Ewen - One thing that really appealed to me is regeneration of digits. So, if you broke an arm or you broke it right off, you could just cut it off and let a new one grow back on again. Chris - Because there are animals that do that. Aren't there, Kat? They're very good at regeneration.

Kat - Yeah, things like flatworms, salamanders, all those kind of things. There's a lot of interest in trying to switch those genes back on because obviously, you start life as a baby growing in the womb. You have to be able to grow all these stuff. But for some reason, a lot of animals lose that ability. So, there is a lot of interest in being able to reactivate those developmental pathways.


So will it be possible to make Spider Man real in life, cause a spider's genes were transfered in his body... So I just wanna know... Or is their some thing like that possible on earth.... Like a new species born which looks like human but have few good ability of another species..???????? Pls tell me


What if a select group of people were fused with the DNA of a python? What would happen?

Would it be possible to find one specific trait in an animal and extract it and give it to a specific part of a human. For example would one be able to find the gene that allows spiders to crawl up walls to extract that from a spider and transfer it to the hand of a human?

So far (Through what I have read), a small addition in DNA from another animal into human wont make much of an impact but. What if the DNA of a Fish or a sort of other aquatic animals when the human is developing in the Fetus, would that make an even bigger impact on the human due to it not being fully created? Or would it be Illegal and Unethical even with the parents consent. Even if the lab agreed to pay all damages and or fees needed to compensate the family. What I am trying to say is, would it be possible to create an "Amphibious Human" That looks just like a regular human but can survive in both water and on dry land without any health risks??

If someone was to be fused with say a wolf would that person have animal features?

Well it could have major consequences messing with it like say they can go on a rampage forcing evolution leg nature take its toll that’s why it’s illegal in certain countries

Is it possible to have or develop some animal features? Like say if someone did fuse animal and human DNA together and that person would have animal add-ons?


Can we turn a human into a hybrid of a skunk and a cat who can change back between this human form and animal form by will

In a word, no! Humans, cats and skunks are quite distantly related, although both are mammals. While it's true that we share many of the genes that make our cells work, the genetic make up of each species is unique to that species. With genetic engineering techniques, however, you could potentially confer certain traits from one species upon another, but this would be limited.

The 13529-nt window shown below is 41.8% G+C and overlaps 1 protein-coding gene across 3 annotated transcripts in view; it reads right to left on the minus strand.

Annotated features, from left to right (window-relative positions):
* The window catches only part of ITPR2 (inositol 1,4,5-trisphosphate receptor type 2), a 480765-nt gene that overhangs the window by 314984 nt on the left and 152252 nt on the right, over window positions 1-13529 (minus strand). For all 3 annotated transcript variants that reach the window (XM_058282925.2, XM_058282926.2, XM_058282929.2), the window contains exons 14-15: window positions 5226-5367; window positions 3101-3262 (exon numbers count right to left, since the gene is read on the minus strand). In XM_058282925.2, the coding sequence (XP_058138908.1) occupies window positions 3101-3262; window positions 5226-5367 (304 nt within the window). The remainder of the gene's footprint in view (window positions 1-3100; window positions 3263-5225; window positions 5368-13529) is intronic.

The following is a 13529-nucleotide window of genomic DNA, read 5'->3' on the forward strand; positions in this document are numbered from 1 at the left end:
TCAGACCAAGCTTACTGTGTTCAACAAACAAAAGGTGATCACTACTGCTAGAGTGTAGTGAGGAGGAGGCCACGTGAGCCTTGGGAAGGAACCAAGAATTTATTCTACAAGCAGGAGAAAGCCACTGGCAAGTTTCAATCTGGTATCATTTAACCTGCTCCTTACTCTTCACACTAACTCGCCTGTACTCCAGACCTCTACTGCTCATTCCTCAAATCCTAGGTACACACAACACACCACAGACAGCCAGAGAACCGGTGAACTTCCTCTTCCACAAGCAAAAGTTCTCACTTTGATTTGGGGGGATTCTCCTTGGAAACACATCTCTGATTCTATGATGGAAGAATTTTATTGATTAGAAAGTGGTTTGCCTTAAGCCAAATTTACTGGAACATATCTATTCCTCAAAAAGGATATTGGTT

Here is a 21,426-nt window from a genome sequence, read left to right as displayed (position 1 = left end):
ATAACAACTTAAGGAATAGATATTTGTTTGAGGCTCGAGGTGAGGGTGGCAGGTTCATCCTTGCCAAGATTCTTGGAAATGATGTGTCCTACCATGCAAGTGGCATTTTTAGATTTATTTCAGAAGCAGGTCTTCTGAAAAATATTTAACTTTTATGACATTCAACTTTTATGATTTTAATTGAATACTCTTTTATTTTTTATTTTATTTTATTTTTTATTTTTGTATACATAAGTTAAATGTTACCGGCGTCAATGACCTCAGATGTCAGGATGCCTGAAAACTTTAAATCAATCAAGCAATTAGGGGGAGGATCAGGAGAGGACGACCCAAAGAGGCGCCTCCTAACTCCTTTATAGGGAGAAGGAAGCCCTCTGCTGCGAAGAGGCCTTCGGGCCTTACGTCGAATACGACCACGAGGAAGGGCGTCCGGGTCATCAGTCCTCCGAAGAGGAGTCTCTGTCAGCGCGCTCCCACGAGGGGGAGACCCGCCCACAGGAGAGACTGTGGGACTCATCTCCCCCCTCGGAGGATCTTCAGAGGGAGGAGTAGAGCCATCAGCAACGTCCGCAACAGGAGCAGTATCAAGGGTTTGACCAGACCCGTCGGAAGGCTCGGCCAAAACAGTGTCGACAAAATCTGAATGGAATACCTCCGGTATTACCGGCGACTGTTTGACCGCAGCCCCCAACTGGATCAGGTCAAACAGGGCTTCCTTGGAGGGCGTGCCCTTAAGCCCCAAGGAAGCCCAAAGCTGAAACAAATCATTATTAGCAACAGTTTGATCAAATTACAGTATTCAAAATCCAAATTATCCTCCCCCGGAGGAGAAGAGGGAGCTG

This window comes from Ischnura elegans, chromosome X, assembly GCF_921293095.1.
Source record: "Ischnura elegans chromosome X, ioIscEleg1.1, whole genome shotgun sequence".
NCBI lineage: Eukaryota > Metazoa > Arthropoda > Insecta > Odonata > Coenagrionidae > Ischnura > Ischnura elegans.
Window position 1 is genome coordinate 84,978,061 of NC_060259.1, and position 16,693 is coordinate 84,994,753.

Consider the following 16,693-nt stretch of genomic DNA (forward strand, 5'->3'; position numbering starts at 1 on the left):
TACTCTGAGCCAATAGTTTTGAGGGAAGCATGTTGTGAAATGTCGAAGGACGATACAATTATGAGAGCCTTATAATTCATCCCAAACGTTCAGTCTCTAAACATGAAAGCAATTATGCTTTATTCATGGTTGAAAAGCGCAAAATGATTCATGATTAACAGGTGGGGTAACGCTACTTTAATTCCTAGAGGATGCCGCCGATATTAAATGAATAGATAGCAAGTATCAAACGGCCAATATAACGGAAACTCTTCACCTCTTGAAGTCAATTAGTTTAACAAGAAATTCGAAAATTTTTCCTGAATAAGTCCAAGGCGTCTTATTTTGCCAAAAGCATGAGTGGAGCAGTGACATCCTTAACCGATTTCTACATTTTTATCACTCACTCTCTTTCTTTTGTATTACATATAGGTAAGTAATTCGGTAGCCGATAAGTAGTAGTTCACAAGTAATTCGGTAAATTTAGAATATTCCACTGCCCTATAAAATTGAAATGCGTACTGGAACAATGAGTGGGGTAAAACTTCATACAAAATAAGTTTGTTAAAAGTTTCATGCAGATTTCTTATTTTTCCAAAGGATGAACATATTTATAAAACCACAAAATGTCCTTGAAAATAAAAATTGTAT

Let's say someone is cremated. Since they are still matter is it possible to change them back into their original matter? A human?

no, because you are not human anymore you are ash

Would it be possible to isolate the markers for a specific hair color of a human and integrate/splice that into an equine embryo for a specific coat colour?

Yes it is possible to have a specific eye color hair color height but it will cost a lot but it has been done before by doctors

Can you technically get traits if you add more then one gene in the system

What happen if we nuclear charge the animal genes and add with human genes

A new creature is formed. like a super human; if possible the gene act as template to another gene then another gene combine and then evolution takes place...


I really want to be able to create dinosaurs again

We can get bones of dinosaurs and make it a liquid and put it in a artificial egg
So maybe it can possible

I had read a report concerning mice that had subconsciously developed the P1 gene which is able to regenerate lost limbs. I reason that if mice could generate that within themselves via thought process why can't we? In the absence of self generation, would it not be feasible to infuse such into a human being. The question lies in how? Do I need to infuse through the brain being that is where DNA is made? If so could I utilize sesquiterpenes in that the permit alteration as well as passage through the blood-brain barrier?

Well it’s good it doesn’t work or have problems